01/09/2015 07:38 BST | Updated 27/08/2016 06:59 BST

I've Been an Immigrant for a Month, Here's What I've Learned

On 25 July, my family and I boarded a plane with a one-way ticket to Amsterdam. We're called expats (and there are thousands like us, there are bags of Brits here), but I prefer to use the term "immigrant". It's more accurate because we're not just expatriates living in a foreign land, we're immigrants, having taken a permanent residence here.

We're all in. The way you should be when you're careering headfirst into an adventure.

So it's been a month, and here's what I've learned so far.

1. My language skills are embarrassing

We're so spoiled here. I've not met a single person who doesn't speak English. The only practise I get on my Dutch is when I remember to use my Duolingo app (which is ace, by the way). It's got to the point where I've made a pact with the manager of my gym that he'll only speak Dutch to me. I don't have a clue what he's saying now. #allin.

2. Spoken language is just the start

I've spent 35 years slowly absorbing cultural ticks and unspoken rules in England. I thought I knew the main differences that would arise. I knew that Dutch people were more direct and that no one besides Brits start almost every sentence with "Sorry" but it's so much deeper than that.

Facial expressions, kissing hello (THREE cheek kisses, I know!), queuing (it's more 'swarm and grab' here) and interpretation of traffic rules. I'm black and white on rules - I follow them, religiously, and they help me cope with the world. That doesn't really fly here.

And the direct thing is true. Most Dutch people I've spoken to have been very matter of fact, maybe even blunt, but that doesn't paint the full picture. They have also been incredibly helpful, welcoming and far friendlier than I ever found strangers in London.

I've realised already that it doesn't matter if I become fluent in Dutch, I'll never pass for Dutch. And that's okay.

3. Baked beans are called tomato beans

Which, when you think about it, is more accurate. Also, you won't find any grim slabs of sweaty Edam here. They just ship that crap to the UK, the cheese here is way better than that. I've eaten my body weight in "oud kaas".

4. Children are just frickin' amazing

I'm wide-eyed and shell-shocked because baked beans are called tomato beans and everyone zips over the pedestrian crossings on their Vespas. Meanwhile my big two are catching a train to another town, in a brand new land, to get themselves to school and my seven-year-old is being taught in a second language he started learning two weeks ago. And they're just rolling with it. I will be forever amazed by these kids.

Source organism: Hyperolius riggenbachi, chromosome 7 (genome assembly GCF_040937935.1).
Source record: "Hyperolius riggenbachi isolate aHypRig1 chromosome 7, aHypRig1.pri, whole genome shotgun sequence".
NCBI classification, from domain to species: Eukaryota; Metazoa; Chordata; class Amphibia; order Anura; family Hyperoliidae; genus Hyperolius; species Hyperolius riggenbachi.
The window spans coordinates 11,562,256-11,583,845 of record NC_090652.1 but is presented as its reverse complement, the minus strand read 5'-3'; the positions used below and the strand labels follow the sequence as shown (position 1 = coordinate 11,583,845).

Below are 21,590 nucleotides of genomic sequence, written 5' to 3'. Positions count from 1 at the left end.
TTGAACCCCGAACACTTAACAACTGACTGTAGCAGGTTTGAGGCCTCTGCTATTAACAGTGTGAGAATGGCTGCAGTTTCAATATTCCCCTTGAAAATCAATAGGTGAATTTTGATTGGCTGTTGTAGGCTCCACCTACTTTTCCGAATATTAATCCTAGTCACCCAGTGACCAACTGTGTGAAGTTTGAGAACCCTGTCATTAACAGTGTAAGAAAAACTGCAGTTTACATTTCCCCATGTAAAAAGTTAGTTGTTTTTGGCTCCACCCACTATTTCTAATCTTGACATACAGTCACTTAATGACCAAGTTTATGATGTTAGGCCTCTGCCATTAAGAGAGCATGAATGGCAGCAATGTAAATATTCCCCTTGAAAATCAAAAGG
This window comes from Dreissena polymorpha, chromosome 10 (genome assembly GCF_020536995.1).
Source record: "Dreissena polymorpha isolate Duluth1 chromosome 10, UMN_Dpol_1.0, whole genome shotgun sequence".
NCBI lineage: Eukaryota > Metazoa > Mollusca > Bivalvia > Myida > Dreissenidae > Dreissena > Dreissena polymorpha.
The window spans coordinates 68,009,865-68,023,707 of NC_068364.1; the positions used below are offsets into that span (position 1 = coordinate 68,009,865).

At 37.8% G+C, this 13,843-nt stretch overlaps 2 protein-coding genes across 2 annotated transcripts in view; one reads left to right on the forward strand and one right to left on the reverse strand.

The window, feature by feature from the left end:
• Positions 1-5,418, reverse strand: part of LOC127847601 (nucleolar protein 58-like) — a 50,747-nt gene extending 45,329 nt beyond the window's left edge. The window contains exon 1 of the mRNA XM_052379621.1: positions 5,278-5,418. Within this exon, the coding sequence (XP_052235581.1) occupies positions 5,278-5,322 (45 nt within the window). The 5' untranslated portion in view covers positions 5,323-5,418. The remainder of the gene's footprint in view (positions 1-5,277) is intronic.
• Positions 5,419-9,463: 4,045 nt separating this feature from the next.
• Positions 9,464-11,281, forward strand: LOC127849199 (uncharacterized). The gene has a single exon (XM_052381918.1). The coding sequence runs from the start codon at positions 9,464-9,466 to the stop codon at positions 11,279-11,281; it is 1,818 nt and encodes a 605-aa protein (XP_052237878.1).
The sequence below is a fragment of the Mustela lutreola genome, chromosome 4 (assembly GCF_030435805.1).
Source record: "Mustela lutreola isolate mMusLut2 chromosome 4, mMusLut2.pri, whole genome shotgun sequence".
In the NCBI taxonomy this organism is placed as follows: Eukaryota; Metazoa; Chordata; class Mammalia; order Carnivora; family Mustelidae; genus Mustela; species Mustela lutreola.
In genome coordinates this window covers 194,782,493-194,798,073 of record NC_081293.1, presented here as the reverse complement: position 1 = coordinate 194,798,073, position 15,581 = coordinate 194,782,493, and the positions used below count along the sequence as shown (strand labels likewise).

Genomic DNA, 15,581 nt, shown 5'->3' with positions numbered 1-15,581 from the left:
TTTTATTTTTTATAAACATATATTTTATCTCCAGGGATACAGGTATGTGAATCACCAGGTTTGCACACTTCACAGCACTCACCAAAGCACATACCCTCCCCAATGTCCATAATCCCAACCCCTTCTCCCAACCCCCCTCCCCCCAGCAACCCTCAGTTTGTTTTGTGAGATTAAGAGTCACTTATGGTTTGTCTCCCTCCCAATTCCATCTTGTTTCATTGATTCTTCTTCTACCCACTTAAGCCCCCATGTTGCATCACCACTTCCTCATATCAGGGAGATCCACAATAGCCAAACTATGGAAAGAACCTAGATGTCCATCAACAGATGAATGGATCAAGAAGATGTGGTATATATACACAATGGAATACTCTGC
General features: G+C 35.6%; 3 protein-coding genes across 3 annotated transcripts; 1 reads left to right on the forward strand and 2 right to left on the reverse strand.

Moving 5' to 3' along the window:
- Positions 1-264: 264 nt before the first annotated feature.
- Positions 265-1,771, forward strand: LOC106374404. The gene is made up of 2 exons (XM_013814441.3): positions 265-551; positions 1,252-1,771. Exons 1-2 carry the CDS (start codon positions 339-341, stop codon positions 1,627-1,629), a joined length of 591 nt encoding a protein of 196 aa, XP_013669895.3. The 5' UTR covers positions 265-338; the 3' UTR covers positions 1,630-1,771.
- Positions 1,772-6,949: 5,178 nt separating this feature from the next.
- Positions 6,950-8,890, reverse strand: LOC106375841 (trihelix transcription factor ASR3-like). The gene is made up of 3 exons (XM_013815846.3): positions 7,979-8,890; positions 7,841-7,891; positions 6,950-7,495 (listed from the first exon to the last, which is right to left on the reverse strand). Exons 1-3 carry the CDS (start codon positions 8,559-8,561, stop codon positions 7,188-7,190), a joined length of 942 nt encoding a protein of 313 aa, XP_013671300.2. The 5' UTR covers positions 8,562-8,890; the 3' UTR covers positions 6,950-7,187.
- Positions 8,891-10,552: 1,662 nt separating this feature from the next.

5. Everything you think you know is wrong

Well, it might be. My point is that so much of what feels permanent and absolute is actually just our experience. From the very basic stuff (for online shopping they use those payment gadgets like you need for logging on to internet banking) to the big (you can buy a house without a deposit, get a mobile phone contract with no credit history but you need to carry ID on the train).

Everything I thought was "just the way everyone does it" was just the way we did it. And that's after a month in one city, imagine how many varieties of life there are out there that we miss out on every day that we just stay in the same place. Yeah I know, pretty deep right? What do you mean everyone else already knew this? I didn't.

6. Getting rid of a car is the best thing I ever did

I'm averaging nine miles of walking a day, just doing the school runs, shopping and wandering about. My carbon footprint is still a bit rum (I'm flying back to the UK one weekend every month) but it's better than it was day to day. I'm healthier, fitter and spending less money because you're a lot more selective with purchases if you have to carry them home yourself. Apart from the 17 cushions the other day because I felt a bit homesick.

7. Dutch people really are tall

That shit is not a myth. The average Dutch person is 9' 8".

8. You can live without all your stuff

You really can. We arrived with a suitcase and almost all our stuff is in storage. It's fine. All those things that we spent years collecting and curating and, frankly, I can't remember what most of it was. It got to the point in the packing where the most used phrase was "I don't care, just put it in the skip".

We're middle class folk with jobs and a load of stuff in storage, this is not the same as actually having no stuff and no means to get stuff, make no mistake. I can't even imagine.

9. If you want to lose weight, live in a canal house

Our kitchen is on the ground floor, our living room is on the third floor. I have to really want those snacks to bother. Similarly, it turns out I CAN get out of bed (fourth floor) without a cup of tea.

10. You get to rewrite yourself when you start again

And the best part of that is realising which bits you want to stay the same. Yes, I'm getting a whole new hairdo at the weekend (it was that or a tattoo - I'm such a cliché) and feeling all radical because I'm no longer eating meat and I'm out exploring a city and throwing myself into new situations, but when it gets to 7pm, I still get into my comfies and watch Netflix with the kids. And that's cool too.